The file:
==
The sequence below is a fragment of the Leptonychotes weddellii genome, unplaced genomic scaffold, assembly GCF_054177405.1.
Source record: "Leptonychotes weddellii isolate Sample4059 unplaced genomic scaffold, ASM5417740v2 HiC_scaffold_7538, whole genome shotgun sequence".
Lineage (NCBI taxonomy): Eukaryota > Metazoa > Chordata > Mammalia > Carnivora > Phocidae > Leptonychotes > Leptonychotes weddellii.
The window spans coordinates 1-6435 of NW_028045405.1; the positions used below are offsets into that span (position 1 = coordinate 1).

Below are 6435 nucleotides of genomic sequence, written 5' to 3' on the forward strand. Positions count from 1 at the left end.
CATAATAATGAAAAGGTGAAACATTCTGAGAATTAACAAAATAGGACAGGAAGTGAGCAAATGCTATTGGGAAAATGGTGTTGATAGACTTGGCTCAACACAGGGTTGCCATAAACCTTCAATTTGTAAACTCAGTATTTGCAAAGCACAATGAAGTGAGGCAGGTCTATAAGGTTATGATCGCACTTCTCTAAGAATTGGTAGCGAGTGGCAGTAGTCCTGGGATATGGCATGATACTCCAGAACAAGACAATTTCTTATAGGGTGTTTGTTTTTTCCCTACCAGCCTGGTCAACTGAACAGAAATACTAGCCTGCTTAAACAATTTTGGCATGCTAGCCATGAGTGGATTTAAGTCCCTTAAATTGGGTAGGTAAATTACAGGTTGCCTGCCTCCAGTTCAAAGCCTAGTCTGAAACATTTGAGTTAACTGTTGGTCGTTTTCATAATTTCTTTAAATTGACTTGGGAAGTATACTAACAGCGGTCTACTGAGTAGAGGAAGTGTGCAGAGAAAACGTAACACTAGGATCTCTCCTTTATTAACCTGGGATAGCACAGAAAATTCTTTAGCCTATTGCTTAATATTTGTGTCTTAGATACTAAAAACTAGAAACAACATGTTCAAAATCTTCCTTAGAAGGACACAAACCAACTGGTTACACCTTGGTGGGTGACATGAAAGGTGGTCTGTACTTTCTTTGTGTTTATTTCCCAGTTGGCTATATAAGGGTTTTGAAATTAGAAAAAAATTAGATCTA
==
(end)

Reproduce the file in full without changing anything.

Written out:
The sequence below is a fragment of the Leptonychotes weddellii genome, unplaced genomic scaffold, assembly GCF_054177405.1.
Source record: "Leptonychotes weddellii isolate Sample4059 unplaced genomic scaffold, ASM5417740v2 HiC_scaffold_7538, whole genome shotgun sequence".
Lineage (NCBI taxonomy): Eukaryota > Metazoa > Chordata > Mammalia > Carnivora > Phocidae > Leptonychotes > Leptonychotes weddellii.
The window spans coordinates 1-6435 of NW_028045405.1; the positions used below are offsets into that span (position 1 = coordinate 1).

Below are 6435 nucleotides of genomic sequence, written 5' to 3' on the forward strand. Positions count from 1 at the left end.
CATAATAATGAAAAGGTGAAACATTCTGAGAATTAACAAAATAGGACAGGAAGTGAGCAAATGCTATTGGGAAAATGGTGTTGATAGACTTGGCTCAACACAGGGTTGCCATAAACCTTCAATTTGTAAACTCAGTATTTGCAAAGCACAATGAAGTGAGGCAGGTCTATAAGGTTATGATCGCACTTCTCTAAGAATTGGTAGCGAGTGGCAGTAGTCCTGGGATATGGCATGATACTCCAGAACAAGACAATTTCTTATAGGGTGTTTGTTTTTTCCCTACCAGCCTGGTCAACTGAACAGAAATACTAGCCTGCTTAAACAATTTTGGCATGCTAGCCATGAGTGGATTTAAGTCCCTTAAATTGGGTAGGTAAATTACAGGTTGCCTGCCTCCAGTTCAAAGCCTAGTCTGAAACATTTGAGTTAACTGTTGGTCGTTTTCATAATTTCTTTAAATTGACTTGGGAAGTATACTAACAGCGGTCTACTGAGTAGAGGAAGTGTGCAGAGAAAACGTAACACTAGGATCTCTCCTTTATTAACCTGGGATAGCACAGAAAATTCTTTAGCCTATTGCTTAATATTTGTGTCTTAGATACTAAAAACTAGAAACAACATGTTCAAAATCTTCCTTAGAAGGACACAAACCAACTGGTTACACCTTGGTGGGTGACATGAAAGGTGGTCTGTACTTTCTTTGTGTTTATTTCCCAGTTGGCTATATAAGGGTTTTGAAATTAGAAAAAAATTAGATCTA